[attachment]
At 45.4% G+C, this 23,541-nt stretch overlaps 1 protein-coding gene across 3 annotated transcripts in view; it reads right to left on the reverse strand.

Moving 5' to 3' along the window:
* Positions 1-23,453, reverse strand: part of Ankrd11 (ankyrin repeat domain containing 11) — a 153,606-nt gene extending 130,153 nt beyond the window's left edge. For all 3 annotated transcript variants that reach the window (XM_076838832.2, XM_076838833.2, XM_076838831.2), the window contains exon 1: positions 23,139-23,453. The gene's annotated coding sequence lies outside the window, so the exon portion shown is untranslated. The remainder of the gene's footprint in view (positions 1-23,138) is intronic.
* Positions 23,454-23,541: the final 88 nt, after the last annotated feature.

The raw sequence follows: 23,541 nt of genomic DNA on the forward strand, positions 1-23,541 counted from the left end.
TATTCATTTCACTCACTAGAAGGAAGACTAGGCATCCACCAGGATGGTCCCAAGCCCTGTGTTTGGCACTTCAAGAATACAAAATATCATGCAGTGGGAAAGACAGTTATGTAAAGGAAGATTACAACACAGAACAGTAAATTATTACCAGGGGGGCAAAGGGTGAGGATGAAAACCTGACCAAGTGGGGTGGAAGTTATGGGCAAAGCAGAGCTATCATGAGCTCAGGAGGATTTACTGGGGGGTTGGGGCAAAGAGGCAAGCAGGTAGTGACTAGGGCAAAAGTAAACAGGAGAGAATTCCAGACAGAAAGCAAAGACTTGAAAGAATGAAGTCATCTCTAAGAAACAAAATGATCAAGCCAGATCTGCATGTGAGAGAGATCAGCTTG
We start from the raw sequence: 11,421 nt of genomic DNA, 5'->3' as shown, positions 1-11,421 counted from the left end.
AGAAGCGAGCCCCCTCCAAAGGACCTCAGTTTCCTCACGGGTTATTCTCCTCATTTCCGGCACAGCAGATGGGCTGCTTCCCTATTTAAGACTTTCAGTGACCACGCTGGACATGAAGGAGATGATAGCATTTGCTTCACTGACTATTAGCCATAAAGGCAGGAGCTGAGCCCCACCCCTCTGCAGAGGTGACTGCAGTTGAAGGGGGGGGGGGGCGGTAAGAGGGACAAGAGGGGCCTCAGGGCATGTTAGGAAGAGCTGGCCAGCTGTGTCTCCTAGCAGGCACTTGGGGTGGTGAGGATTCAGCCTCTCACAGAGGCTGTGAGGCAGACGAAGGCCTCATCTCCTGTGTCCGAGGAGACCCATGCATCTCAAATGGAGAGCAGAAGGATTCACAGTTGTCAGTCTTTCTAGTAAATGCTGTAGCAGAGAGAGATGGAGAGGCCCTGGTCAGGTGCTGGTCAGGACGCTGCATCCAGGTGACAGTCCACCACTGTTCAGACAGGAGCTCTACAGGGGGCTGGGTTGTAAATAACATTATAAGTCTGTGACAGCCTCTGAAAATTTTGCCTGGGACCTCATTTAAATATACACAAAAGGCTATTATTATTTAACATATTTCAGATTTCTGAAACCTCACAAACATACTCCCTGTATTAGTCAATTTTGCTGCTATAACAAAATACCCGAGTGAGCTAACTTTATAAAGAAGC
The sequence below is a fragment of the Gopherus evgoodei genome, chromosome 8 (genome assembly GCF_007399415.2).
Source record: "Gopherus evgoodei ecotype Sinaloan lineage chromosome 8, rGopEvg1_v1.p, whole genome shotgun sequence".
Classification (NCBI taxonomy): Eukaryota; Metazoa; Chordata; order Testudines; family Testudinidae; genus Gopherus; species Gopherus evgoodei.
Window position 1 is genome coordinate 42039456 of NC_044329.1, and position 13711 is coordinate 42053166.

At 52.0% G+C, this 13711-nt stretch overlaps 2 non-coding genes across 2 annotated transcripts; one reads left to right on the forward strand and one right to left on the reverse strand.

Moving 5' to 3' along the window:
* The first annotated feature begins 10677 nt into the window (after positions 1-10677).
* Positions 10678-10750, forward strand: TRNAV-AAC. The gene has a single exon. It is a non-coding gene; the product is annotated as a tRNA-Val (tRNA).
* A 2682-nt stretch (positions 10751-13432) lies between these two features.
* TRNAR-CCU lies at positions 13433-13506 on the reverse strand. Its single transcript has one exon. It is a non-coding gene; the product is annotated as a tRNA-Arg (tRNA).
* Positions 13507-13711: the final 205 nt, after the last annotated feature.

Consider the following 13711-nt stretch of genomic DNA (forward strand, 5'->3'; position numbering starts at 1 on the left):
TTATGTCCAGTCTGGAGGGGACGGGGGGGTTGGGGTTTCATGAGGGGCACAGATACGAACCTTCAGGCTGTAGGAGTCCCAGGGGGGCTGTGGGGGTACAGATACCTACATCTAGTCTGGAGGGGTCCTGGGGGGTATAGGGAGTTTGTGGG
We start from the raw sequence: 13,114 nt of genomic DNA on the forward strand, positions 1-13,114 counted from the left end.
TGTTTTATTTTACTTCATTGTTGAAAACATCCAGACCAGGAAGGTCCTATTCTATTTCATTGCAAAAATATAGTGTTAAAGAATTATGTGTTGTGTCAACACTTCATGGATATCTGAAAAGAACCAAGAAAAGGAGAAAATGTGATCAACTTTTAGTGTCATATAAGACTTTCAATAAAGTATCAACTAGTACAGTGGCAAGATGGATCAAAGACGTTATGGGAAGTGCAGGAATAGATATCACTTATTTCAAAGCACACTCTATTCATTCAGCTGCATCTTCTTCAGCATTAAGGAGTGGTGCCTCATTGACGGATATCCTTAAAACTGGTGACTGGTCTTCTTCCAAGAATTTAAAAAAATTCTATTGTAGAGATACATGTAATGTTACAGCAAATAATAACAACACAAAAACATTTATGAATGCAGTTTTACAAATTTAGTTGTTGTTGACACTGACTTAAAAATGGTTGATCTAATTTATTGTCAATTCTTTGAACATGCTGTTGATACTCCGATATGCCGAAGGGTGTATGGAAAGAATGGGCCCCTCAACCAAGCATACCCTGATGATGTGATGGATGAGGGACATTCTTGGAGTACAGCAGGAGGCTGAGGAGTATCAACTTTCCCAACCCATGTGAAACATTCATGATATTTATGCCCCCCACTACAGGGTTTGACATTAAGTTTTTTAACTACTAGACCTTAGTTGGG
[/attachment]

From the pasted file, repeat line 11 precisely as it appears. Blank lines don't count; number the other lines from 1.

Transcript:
Classification (NCBI taxonomy): Eukaryota; Metazoa; Chordata; order Testudines; family Testudinidae; genus Gopherus; species Gopherus evgoodei.